said near end device comprises near end analog transformation circuitry configured to transform signals received from said far end device to recover original signals sent by the near end device; said near end device is configured to enable said near end analog transformation circuitry if far end device enables said far end analog transformation circuitry.
29. The system of claim 28, wherein:
said near end analog transformation circuitry and said far end analog transformation circuitry each comprise polarity inversion circuitry configured to perform polarity inversion operations on data signals received at each respective polarity inversion circuitry.
30. The system of claim 22, wherein:
said far end device comprises at least one SATA disk device and said near end device comprises a host system configured to exchange commands and data with said far end device.
Description
FIELD

The present disclosure relates to detecting and differentiating SATA loopback modes.

BACKGROUND

Loopback testing is one of the easiest and quickest ways to conduct diagnostic tests for the purpose of debugging design or connectivity bugs. This methodology has been widely used in the electronics industry for a long time, such as for remote fault isolation in the field. It has also resulted in significant reduction of product or equipment downtime. The latest SATA specification (Revision 2.5 and dated Oct. 27, 2005) specifies three loopback modes for a SATA device (host, device, tester), namely far-end retimed loopback, far-end analog, and near-end analog.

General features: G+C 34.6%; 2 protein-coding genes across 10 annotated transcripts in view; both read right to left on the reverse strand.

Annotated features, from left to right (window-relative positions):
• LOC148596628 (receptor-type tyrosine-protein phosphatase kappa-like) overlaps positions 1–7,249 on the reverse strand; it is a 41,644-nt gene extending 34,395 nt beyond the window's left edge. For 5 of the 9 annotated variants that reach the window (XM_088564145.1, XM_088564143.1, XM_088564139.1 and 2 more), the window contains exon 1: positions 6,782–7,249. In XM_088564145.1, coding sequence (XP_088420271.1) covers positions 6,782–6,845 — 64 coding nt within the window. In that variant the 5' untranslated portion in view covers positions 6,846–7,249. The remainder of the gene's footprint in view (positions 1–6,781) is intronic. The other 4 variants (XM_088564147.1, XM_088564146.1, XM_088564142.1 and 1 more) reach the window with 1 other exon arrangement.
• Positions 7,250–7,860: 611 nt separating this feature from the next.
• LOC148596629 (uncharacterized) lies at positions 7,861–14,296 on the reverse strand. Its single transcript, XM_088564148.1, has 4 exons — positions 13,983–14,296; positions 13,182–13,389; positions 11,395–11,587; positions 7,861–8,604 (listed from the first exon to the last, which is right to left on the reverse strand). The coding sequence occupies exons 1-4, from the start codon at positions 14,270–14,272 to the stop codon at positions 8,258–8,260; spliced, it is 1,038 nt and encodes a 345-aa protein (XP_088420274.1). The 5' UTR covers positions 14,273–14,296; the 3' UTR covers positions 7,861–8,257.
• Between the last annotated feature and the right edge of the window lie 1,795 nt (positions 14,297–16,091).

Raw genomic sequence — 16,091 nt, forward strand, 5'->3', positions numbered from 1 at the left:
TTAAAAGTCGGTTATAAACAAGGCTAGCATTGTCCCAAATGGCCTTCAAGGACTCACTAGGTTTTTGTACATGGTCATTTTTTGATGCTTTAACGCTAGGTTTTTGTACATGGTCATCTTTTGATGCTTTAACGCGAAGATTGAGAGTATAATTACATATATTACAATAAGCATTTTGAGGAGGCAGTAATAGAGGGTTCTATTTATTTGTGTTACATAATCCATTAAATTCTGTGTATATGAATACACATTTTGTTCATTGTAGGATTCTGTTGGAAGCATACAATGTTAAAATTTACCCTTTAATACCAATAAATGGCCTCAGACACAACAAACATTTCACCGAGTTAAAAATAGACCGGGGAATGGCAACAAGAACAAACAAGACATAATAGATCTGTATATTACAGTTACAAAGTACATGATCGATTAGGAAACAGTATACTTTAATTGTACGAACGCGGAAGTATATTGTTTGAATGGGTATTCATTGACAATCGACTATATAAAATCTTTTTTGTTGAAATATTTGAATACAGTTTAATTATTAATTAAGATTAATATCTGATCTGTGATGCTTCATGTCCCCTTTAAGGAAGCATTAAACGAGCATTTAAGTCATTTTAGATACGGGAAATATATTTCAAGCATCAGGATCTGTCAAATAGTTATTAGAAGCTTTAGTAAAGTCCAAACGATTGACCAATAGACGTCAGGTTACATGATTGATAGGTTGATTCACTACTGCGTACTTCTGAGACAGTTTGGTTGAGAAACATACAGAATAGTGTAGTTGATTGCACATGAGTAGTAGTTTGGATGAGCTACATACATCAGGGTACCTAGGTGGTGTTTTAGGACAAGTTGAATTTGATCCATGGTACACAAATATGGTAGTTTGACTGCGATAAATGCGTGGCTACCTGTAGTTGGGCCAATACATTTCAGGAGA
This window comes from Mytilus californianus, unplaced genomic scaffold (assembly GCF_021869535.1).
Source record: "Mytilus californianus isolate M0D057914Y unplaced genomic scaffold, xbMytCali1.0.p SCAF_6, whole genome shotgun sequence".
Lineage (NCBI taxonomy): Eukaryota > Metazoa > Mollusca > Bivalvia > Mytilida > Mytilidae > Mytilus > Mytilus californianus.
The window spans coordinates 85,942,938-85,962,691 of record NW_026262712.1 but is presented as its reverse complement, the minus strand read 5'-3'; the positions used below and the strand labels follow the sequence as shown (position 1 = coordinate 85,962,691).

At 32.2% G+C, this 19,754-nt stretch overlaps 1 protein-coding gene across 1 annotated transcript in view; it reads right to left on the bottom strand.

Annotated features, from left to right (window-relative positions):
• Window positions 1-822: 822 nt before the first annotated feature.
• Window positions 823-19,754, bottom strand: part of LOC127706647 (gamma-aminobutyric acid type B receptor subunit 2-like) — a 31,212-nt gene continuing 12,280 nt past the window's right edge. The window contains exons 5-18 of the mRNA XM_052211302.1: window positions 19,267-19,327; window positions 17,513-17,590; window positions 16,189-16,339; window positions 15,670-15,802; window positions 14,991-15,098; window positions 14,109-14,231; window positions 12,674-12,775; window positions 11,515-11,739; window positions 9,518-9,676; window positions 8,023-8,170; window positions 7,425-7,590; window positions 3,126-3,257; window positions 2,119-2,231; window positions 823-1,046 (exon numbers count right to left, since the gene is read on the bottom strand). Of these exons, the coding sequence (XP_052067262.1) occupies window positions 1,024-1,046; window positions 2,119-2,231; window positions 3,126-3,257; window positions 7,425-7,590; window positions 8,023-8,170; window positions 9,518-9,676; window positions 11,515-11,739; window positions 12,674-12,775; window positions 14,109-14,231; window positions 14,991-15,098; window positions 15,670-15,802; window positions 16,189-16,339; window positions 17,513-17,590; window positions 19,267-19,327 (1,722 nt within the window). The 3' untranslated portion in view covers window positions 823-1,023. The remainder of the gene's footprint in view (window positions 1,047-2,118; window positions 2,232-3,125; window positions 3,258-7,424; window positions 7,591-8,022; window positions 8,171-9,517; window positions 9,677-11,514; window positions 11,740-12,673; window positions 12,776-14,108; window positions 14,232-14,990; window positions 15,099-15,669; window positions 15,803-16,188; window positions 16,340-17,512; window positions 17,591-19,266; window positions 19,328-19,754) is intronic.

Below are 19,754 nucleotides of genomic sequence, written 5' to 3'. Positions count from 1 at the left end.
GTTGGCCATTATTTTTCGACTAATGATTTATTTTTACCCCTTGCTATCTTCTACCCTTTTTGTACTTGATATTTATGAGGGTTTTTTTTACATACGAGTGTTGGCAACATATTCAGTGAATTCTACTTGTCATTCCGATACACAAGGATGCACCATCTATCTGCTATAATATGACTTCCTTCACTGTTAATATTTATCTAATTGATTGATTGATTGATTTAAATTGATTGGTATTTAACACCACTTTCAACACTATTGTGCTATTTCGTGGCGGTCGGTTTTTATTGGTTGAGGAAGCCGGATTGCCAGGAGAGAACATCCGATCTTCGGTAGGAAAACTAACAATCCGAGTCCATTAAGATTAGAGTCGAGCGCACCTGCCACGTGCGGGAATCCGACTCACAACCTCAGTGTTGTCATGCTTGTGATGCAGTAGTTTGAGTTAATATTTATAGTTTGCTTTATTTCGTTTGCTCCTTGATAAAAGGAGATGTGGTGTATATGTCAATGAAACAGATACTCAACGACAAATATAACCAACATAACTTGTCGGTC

BRIEF DESCRIPTION OF THE DRAWINGS

Features and advantages of embodiments of the claimed subject matter will become apparent as the following Detailed Description proceeds, and upon reference to the Drawings, wherein like numerals depict like parts, and in which:

FIG. 1 is a diagram illustrating one exemplary embodiment;

FIG. 2 illustrates an exemplary SATA BIST activate FIS;

FIG. 3 is a table of exemplary bit states of a SATA BIST activate FIS frame;

FIG. 4 depicts a flowchart of operations according to one embodiment;

FIG. 5 depicts a flowchart of operations according to another embodiment;

FIG. 6 depicts a flowchart of operations according to yet another embodiment; and

FIG. 7 is a diagram illustrating one exemplary system embodiment.